* Earlier this month, Chuck Goudie wrote a column about Patrick Collins’ new book. Collins had made a startling allegation about the House Speaker’s office…
“One of our commission members received an unexpected call from a top aide to Speaker Michael Madigan” writes Collins. “The aide essentially proposed that the [Illinois Reform Commission] cut a deal with the legislature” to avoid meaningful reform.
Even though Collins ignored the alleged shakedown attempt, in the end - to use the terminology of infamous Chicago Alderman Paddy Bauler - Illinois “ain’t ready for reform.”
“With none of the major Democratic power brokers willing to champion our cause or seriously consider our proposed legislation” writes Collins, “the most significant proposals were rejected or simply ignored.”
* Madigan’s spokesman Steve Brown checked around the office and determined that he was the only one who had met with a commission member in the timeframe given by Collins. So, Brown responded to the Collins allegations in the Daily Herald today…
Collins named neither the Madigan aide nor the commissioner. I determined Collins referred to a meeting I had with Brad McMillan on Jan. 26, 2009, at the One World Cafe in Peoria. This is a total distortion of our discussion. Furthermore, a distortion of this magnitude casts a troubling light on Collins’ credibility.
I had contacted Mr. McMillan because I wanted a better understanding of the institute he heads at Bradley University, to determine it if it could be a resource for the legislature and if I could be of service.
My other goal was to share my personal concern over many members of Collins’ commission and their general lack of campaign experience. Common sense suggests those who prepare rules for an activity have some experience. Aside from Mr. McMillan, who once ran for judge and served U.S. Rep. Ray LaHood, and Ms. Sheila Simon, few members of the commission had worked in a campaign or even made a donation to a political committee. It struck me that this was akin to asking novice Metra engineer to develop rules for Illinois’ high-speed rail line.
Mr. McMillan focused on reapportionment reform and further limiting legislative candidate’s ability to raise funds from outside their district. I mentioned the current Congressional remap plan was the product of an agreement between his former boss, former U.S. House Speaker Dennis Hastert and former U.S. Rep. William Lipinski. The outside donation issue was an outgrowth of efforts to support former state Rep. Rica Sloan from an expensive attack campaign.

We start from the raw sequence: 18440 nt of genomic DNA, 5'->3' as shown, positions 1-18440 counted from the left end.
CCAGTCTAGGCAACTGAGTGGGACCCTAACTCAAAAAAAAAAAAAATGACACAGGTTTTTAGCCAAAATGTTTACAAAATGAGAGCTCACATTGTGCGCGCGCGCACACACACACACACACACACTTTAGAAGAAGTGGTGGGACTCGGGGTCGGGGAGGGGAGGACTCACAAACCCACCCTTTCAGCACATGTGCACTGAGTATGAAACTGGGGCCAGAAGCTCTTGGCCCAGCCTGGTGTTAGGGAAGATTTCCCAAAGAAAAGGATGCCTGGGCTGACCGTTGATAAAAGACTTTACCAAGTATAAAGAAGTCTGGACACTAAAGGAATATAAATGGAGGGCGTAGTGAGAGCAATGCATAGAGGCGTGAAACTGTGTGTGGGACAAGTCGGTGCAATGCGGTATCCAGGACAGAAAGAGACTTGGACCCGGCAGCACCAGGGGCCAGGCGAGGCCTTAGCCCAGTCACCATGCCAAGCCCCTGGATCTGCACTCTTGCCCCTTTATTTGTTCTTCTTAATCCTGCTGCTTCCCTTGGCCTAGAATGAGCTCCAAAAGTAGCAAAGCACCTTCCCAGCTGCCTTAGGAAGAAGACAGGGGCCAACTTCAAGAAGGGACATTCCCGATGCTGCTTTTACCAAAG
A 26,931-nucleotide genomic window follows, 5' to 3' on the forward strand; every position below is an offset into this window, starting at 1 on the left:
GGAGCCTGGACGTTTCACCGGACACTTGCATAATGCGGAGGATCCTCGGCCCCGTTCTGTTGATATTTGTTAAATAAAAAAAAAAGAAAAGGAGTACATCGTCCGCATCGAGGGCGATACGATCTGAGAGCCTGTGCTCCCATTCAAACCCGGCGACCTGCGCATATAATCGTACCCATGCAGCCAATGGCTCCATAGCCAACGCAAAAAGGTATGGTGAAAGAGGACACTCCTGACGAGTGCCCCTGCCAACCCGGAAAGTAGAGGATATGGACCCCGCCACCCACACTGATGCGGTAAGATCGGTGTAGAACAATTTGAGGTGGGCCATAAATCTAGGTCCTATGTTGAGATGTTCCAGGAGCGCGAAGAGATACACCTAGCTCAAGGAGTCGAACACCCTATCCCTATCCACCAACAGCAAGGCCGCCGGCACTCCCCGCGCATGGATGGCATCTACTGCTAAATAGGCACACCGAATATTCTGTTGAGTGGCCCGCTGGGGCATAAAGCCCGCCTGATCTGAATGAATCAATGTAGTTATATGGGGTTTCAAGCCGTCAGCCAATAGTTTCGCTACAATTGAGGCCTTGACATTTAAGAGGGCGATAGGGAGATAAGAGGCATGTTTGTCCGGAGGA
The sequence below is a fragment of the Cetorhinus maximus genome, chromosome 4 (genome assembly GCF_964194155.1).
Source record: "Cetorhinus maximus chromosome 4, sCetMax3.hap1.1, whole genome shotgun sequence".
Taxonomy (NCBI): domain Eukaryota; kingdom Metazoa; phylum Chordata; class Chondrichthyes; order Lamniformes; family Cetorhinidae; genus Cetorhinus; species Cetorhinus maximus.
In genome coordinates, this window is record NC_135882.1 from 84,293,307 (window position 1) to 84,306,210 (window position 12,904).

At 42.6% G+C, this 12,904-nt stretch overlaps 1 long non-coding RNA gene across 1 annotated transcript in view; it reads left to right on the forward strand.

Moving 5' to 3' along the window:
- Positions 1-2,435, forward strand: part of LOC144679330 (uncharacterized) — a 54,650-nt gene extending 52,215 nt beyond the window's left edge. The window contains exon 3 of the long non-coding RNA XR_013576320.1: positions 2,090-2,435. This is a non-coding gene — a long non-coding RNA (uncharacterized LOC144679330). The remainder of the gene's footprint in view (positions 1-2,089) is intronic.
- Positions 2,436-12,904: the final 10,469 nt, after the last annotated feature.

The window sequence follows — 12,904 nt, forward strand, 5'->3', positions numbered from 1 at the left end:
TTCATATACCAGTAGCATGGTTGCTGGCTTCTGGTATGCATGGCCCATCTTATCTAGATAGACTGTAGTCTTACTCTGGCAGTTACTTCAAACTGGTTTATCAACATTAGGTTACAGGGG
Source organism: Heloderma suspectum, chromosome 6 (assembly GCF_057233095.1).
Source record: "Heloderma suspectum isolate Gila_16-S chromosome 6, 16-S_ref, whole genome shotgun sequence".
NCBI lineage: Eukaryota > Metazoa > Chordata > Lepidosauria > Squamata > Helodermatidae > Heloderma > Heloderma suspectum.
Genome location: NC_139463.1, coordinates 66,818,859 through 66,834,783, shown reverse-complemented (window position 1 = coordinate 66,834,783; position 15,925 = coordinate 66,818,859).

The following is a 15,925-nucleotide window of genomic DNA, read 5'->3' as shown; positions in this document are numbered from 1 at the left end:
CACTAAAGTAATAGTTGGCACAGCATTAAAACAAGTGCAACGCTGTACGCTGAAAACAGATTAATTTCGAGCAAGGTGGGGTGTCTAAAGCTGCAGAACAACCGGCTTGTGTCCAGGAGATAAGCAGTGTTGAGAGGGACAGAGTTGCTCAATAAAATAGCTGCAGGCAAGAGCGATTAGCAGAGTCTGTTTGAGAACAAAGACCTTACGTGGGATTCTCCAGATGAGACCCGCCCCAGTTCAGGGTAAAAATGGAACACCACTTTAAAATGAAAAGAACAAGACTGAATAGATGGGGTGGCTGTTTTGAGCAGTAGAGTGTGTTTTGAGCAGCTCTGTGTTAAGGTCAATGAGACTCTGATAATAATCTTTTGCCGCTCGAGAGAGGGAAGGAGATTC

At no point did I suggest a backroom deal or predict a confrontation. Mr. McMillan suggested I might want to testify at commission hearings. I find it unlikely that Mr. McMillan might believe any part of our conversation fits into Collins’ description. Since the commission had not begun its work, I think it actually strains credibility to even hint anyone was talking to anyone about deals.
I raise these issues because it seems Mr. Collins plans to continue to press for additional changes in state law concerning ethics and campaign law. I fear his distortion of my meeting with Mr. McMillan might become part of his characterizations and a tool to gain support. His conduct seems like an act that should disqualify him.
* Meanwhile, Brad McMillan is now pushing for the Illinois Fair Map constitutional amendment, and spoke in Jacksonville recently about the issue…
“Why should politicians in secret, and that’s key, behind closed doors, be allowed to choose their own voters? What’s democratic about that?” said Brad McMillan, a former member of the Illinois Reform Commission and now director of the Institute for Principled Leadership in Public Service at Bradley University. […]
“I would argue strongly that what we need in Illinois is a competitive two-party system in order to ensure accountability,” McMillan said. “The truth is it doesn’t matter if it’s Republicans or Democrats controlling the process, they draw safe districts. … They know they’re in safe seats and they don’t necessarily have to make the hard decisions to turn things around here.”
He said the gerrymandered districts in Illinois are partly responsible for a 98 percent re-election rate among incumbents. […]
McMillan said some districts aren’t always gerrymandered for political reasons. He said the 38th Senate District in the north was drawn to include the residence of the incumbent’s fiancee.
Again, many, if not most, of the current lopsided House and Senate districts will still be lopsided even if this amendment is approved. You’re not gonna get a Republican district on the South Side, and you’re not gonna draw a Democratic district in Bloomington.
What a change like this will do, however, is prevent districts from being drawn to benefit individual incumbents or candidates that the leaders want to run against the other party’s incumbents.
Also, it’s telling to note that McMillan knew about the situation in former Sen. Pat Welch’s district. The Senate Republicans are surely feeding the reformers all the dirt they can right now.
* Congress not part of Fair Map Campaign: I apologize for misleading readers in previous columns, but I was under the impression that congressional districts would also be covered by the amendment.